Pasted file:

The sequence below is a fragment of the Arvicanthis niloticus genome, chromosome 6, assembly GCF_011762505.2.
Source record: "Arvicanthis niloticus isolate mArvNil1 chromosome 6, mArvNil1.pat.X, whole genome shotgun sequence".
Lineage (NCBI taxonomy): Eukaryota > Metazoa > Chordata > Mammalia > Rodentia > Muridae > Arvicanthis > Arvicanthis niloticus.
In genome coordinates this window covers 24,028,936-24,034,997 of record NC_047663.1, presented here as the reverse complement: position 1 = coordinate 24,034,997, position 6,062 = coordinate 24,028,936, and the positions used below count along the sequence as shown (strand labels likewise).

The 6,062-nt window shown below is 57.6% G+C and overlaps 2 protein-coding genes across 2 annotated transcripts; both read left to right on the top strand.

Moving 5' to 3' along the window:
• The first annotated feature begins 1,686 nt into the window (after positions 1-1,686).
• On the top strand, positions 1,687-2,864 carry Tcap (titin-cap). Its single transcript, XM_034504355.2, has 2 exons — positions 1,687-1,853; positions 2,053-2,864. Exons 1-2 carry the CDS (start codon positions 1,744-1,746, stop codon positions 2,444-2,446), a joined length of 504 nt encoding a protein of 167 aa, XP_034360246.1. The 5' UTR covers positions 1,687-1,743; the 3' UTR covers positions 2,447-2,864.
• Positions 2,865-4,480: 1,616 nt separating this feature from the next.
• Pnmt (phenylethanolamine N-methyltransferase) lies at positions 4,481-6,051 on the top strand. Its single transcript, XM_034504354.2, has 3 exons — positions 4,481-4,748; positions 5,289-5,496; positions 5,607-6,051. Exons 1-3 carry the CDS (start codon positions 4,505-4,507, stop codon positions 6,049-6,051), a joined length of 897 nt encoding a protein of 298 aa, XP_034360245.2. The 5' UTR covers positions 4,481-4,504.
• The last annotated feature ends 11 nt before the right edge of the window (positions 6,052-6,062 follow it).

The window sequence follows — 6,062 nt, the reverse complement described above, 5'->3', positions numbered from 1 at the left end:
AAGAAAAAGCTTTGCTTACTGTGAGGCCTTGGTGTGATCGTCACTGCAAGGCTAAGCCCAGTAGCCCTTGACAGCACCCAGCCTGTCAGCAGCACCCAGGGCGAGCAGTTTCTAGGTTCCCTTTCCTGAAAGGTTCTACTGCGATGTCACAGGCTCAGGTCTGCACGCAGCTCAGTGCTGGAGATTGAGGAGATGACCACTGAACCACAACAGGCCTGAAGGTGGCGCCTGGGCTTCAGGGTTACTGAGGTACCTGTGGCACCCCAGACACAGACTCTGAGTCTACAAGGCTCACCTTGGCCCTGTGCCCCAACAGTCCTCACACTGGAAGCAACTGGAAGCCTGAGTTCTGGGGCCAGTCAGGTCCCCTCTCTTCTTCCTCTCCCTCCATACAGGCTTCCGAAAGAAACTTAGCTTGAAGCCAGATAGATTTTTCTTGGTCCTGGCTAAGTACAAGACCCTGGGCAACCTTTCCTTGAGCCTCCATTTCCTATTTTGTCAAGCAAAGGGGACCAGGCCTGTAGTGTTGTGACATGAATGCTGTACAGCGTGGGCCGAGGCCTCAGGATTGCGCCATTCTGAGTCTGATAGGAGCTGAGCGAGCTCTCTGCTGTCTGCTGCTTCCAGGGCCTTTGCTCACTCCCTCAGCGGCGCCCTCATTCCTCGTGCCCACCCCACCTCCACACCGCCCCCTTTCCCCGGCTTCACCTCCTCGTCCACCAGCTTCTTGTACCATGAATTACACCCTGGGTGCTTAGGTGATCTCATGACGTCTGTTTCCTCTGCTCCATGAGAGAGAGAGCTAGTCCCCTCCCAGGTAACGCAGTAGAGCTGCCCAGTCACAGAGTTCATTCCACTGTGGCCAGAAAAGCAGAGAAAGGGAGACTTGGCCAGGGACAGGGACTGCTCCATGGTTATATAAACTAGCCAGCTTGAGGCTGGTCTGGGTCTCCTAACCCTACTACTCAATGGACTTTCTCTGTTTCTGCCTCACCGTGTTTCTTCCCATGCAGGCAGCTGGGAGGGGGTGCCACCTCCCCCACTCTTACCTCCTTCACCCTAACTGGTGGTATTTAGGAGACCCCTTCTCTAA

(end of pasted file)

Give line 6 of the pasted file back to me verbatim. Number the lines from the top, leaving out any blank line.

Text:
Moving 5' to 3' along the window: